A recent survey published by the Small Business Administration revealed that cable internet service accounts for nearly half of the small business high-speed Internet market. The survey theorized that this may be a result of favorable pricing or quite possibly their access to home based business professionals. Whatever the reasons, it is clear that many small businesses favor cable internet services.
A cable modem is a type of modem that allows a user to send and receive data over the cable television network. They are primarily designed to deliver broadband internet access by taking advantage of unused badnwidth on the cable television network. Early on, cable modems offered only one way broadband access to the internet. Most systems could only take advantage of the high speed internet access when downloading information. To upload information it was necessary to use a telephone system modem.
Todays cable modems are considered "two way" and use RF (radio frequency) return paths. Originally cable companies built their networks to provide cable TV services to 97% of residential users. This accounts for why so many home based businesses make use of this service.
With the advancement of cable networks capable of providing two-way communications, such as telephone services and high-speed Internet access, cable operators have expanded their reach well into the business community. In fact, estimates suggest that cable internet services are available to almost 75% of the business community. So how does Cable Internet Service work? Digital cable systems utilize Radio Frequency signals to transmit data over their network. To do this they utilize cable modems. These devices convert digital information into a modulated RF signal and then convert RF signals back to digital information.
A single Cable TV Channel can support multiple data streams or multiple users. Cable internet service refers to the delivery of internet service over the cable television infrastructure. The bandwidth for business cable internet service typically ranges from 3 megabits per second to over 30 Mbit/s.
Residential service, although cheaper, only offers a range of 384 kilobits per second to 6 Mbit/s. In comparison, DSL offers less speed and larger variation between packages. Speed and quality of service are far more dependent on the users location in reference to the telephone companies nearest central office or remote terminal. There are a couple of drawbacks to this service: All users in a neighborhood share the bandwidth provided by a single cable line. So, connection speed is highly dependent on the number of users accessing the service at any given time.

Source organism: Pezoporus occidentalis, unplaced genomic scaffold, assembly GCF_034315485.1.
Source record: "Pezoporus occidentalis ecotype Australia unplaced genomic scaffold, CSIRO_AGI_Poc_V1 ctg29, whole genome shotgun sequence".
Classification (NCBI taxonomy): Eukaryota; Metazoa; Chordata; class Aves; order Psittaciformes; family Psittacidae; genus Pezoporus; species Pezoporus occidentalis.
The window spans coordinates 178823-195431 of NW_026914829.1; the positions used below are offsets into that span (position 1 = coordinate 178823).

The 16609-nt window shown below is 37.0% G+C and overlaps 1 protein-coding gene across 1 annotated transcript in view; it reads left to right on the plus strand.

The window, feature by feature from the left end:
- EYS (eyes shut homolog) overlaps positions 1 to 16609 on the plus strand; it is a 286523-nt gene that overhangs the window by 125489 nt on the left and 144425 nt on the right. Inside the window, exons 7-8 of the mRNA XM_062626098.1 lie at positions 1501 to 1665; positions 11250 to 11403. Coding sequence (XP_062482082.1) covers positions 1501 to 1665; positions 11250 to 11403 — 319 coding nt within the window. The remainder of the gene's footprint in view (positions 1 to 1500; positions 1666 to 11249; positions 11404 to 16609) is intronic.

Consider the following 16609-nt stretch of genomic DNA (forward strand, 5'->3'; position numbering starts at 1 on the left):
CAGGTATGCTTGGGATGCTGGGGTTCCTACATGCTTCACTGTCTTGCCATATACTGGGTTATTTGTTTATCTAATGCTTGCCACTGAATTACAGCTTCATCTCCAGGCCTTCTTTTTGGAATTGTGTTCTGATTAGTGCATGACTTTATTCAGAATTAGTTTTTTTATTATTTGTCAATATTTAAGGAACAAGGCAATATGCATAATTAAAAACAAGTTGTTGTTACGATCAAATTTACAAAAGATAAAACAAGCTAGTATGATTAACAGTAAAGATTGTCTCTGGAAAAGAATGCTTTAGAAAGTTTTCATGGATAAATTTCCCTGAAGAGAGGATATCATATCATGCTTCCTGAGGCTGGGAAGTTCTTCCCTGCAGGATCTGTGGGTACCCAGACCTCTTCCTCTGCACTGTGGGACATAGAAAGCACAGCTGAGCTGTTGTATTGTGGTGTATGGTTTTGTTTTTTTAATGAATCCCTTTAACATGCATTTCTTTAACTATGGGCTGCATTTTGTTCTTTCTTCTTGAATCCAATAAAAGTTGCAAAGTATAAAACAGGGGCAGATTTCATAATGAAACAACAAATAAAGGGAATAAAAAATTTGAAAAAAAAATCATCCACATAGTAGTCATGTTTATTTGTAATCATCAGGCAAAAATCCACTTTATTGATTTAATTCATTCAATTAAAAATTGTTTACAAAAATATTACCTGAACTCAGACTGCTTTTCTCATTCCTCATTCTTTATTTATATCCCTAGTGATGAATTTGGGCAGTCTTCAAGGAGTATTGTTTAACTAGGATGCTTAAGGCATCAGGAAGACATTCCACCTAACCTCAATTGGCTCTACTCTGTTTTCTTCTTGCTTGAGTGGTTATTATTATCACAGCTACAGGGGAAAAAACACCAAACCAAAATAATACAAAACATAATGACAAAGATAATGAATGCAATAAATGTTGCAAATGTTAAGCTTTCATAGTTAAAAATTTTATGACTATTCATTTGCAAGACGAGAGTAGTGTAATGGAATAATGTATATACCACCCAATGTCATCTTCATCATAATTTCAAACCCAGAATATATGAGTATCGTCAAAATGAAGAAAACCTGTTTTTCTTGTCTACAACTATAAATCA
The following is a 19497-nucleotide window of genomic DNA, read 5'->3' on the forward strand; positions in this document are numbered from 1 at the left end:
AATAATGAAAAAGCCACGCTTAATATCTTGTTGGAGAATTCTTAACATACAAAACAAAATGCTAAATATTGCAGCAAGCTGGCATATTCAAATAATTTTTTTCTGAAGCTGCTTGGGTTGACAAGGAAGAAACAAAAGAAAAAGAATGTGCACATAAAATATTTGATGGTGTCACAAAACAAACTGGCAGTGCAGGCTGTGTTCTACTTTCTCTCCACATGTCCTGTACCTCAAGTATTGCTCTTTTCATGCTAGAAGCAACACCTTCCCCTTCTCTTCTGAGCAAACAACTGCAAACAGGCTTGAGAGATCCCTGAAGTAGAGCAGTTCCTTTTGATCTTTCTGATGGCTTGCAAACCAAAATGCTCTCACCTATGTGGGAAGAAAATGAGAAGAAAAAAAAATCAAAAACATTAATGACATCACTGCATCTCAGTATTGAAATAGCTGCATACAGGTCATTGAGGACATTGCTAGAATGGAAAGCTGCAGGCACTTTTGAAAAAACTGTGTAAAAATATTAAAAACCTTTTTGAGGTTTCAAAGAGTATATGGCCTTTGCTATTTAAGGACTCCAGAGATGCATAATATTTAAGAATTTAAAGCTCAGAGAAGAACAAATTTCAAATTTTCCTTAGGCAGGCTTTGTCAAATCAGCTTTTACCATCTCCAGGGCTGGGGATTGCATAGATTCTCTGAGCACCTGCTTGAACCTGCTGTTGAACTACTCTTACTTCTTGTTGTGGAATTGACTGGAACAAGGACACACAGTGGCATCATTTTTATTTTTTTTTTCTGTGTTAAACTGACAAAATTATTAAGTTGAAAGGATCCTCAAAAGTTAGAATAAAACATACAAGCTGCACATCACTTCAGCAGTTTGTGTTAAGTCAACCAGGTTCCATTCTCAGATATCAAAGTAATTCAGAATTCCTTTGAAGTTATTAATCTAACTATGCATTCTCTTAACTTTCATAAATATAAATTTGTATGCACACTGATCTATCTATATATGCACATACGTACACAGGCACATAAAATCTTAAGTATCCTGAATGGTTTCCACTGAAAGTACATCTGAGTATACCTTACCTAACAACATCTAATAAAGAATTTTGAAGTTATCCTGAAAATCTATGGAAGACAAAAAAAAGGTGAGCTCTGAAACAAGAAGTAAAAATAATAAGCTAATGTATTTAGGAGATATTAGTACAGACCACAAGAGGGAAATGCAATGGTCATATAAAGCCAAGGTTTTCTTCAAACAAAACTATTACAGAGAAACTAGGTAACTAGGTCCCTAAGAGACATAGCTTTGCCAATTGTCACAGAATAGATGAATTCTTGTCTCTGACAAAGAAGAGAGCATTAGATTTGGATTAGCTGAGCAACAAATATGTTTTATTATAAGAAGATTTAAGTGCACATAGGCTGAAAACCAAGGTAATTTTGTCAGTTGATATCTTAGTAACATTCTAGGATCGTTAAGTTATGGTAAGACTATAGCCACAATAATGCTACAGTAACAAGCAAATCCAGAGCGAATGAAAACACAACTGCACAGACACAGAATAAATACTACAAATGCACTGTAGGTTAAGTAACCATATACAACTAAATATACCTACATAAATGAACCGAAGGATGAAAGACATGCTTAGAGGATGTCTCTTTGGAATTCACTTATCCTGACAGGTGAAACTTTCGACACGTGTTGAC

Cable companies recognized this shortcoming early on. In most cases they have eliminated this phenomenon through redundancy and the use of fiber optics. It should be noted that all networks have a finite amount of bandwidth and are sharing this amongst a multitude of users. Because cable networks are spread over larger areas than DSL networks and, therefore take in more users on a single network, great care must be taken to insure good performance.
Careful traffic engineering is being performed on cable systems so that data speeds are maximized as customers are added. Many cable internet services are also reluctant to offer just internet service to their customers. They often want to bundle it with their cable TV service. In order to entice the customer to buy the bundled service, they offer a higher rate on the stand alone high speed internet service. However, some cable internet access providers who resell access from cable companies, such as Earthlink, are generally not subject to these higher rates. One of the knocks against cable internet services has been that it is often oversubscribed.
In other words, as more people in a given geographic region tap into the system, the rate of data transfer speeds slows down. As mentioned above, this is a problem that the cable companies have been working hard to try to address.
Scott Pimental is an independent telecommunications consultant specializing in working with small business owners to find the best telecommunication solutions for their small business. His site, AmtecDigital.com has created a one-stop-shop interface that will allow you to see real-time price and availability of high speed internet services in your local area. You can visit his website at http://www.amtecdigital.com